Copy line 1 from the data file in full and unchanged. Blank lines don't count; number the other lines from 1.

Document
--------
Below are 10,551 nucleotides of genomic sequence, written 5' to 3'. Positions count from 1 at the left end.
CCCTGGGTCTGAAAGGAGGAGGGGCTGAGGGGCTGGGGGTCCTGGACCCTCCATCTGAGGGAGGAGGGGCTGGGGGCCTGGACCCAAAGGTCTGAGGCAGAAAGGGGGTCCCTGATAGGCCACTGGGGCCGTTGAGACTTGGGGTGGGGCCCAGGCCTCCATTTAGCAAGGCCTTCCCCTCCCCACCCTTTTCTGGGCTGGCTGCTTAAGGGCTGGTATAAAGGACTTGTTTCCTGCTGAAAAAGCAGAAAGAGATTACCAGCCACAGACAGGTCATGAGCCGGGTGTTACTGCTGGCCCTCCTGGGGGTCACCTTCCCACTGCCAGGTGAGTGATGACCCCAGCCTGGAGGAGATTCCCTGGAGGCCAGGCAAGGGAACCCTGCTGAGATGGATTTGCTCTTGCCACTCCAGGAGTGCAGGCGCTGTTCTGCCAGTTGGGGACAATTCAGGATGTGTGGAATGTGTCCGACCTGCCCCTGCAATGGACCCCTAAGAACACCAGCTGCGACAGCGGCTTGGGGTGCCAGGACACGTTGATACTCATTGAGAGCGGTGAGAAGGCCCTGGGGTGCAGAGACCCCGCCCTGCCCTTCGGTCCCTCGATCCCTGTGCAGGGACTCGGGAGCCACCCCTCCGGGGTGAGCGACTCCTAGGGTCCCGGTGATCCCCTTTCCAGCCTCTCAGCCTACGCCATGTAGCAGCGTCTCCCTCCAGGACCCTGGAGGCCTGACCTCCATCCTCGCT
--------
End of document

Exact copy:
Below are 10,551 nucleotides of genomic sequence, written 5' to 3'. Positions count from 1 at the left end.